Banned in the Bronx


NEW YORK, Nov. 1-- I got a call yesterday from my law school buddy Bill Fredericks, an avid Yankee fan, asking me if I wanted to go to the World Series.  Bill knows I am a Met fan, so he put a condition on the offer: I could not be emotionally neutral. 

I told him I was not neutral, not in the least, not after Sept. 11, and not when any New York team is competing against one of these nouveau sunbelt teams, like the Arizona Diamondbacks, all of whom I hate instinctively.  I have also grown to admire and respect the Yankees in their championship run-- how could you not? 

So off we went, Bill in his Yankee hat, which he claims is his "lucky" hat although he bought it just a few weeks ago, and me in my new FDNY hat, which I bought last night. 

As you have heard by now, the game was a classic.  After being tied 1-1 most of the way, the Yanks staying in it on a great throw to home by leftfielder Shane Spencer and a tag by catcher Jorge Posada.  Arizona went ahead 3-1 in the eighth and Arizona decided to remove Curt Schilling, despite the fact he had given up just three hits and was all-but untouchable all night. 

In the ninth, the Yankees, having gotten to Arizona closer Byung Hyun Kim, the guys in face-paint appeared.  

Bill and I were seated in the front row of the upper deck behind home plate.  There was a rail in front of us and below the rail a metal-plated fašade.   The men with blue-and-white faces to demonstrate their devotion (It was Halloween mind you, but I suspect these guys pain their faces every night, game or no game) came down to lean over the rail and make extra noise by banging on the facade.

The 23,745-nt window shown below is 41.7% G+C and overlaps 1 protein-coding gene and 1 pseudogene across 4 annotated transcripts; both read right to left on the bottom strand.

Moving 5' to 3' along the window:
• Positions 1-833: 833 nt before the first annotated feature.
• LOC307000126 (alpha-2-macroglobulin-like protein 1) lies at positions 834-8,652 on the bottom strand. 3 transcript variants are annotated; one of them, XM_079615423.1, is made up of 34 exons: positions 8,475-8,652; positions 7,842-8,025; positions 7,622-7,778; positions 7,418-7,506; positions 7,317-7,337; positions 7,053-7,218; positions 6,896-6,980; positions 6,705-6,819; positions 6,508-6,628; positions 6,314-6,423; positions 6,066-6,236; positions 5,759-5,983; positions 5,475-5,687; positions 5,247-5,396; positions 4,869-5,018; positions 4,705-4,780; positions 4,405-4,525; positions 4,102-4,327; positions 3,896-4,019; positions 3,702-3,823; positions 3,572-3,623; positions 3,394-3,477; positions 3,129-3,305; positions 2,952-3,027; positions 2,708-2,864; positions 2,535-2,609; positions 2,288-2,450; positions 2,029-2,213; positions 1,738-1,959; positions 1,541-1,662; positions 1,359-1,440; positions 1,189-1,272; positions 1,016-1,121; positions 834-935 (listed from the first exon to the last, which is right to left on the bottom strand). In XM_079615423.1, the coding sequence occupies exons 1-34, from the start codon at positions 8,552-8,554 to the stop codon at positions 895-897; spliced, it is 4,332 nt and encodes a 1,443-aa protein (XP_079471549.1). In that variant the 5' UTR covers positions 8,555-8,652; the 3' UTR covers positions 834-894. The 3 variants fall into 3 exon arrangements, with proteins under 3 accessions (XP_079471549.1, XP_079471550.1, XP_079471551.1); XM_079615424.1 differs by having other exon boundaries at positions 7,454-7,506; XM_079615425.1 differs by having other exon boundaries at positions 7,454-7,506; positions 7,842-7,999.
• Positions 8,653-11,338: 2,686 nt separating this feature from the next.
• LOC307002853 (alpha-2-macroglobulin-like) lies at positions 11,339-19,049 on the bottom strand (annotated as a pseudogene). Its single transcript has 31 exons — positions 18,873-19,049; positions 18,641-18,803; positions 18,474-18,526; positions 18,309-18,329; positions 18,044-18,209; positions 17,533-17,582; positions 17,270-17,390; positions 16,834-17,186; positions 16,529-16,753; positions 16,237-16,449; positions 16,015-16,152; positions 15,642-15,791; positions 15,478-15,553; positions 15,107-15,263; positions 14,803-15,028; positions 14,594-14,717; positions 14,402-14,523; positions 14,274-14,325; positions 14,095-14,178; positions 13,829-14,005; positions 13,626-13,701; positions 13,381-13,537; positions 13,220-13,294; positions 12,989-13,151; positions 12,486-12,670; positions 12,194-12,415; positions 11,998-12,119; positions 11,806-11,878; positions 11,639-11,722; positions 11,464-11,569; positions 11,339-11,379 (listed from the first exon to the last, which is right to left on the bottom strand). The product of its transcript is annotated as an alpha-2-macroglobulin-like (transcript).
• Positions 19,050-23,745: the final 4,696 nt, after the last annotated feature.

It seemed like a good idea, so I joined them in the banging.  How is that for emotional partiality? The tactic proved effective as the Yankees rallied, putting a man on with one out.   Who knew it was illegal? 

Soon security guards converged on the face-painters and on me, pointing us out to other, more distant security guards, and calling for police backup.  These were the guys who were making too much noise at Yankee Stadium. Or was it the wrong kind of noise?  They surrounded us and told us we were being ejected. 

But before we left, our tactic worked.  Tino Martinez hit a two-run home run with two outs to tie the score.  

As soon as he did, cops-- real NYPD, not stadium security-- escorted us toward the exits.  But when we reached the corridor, the cops turned and went back toward the seats! 

The face painters signaled I should follow them-- I had become one with the face painters!  But I decided to make my own way as to be less conspicuous, and managed to go back into the stadium a few sections down. 

After the top of the 10th, I went back to our original seats to join Bill.  But now he was gone.  The guys in the row above us told me Bill had been ejected, too.

Now to say Bill is mild mannered is to put it mildly.  He keeps score at ball games on his own hand-crafted score sheet.  The only time I have seen him truly exercised is when our friend Lee challenged his understanding of the fine points of the assumption of risk doctrine. But he was ejected!  Guilty by association with face painters and metal-bangers.

So I was alone with 50,000 others as Derek Jeter won the game in the bottom of the tenth on a home run to the shallowest part of the rightfield seats.  I was a tremendous finish, but what happened to Bill?  Had he seen it?

This morning I found out that Bill, too, had eluded security and thus bore witness to this classic finish.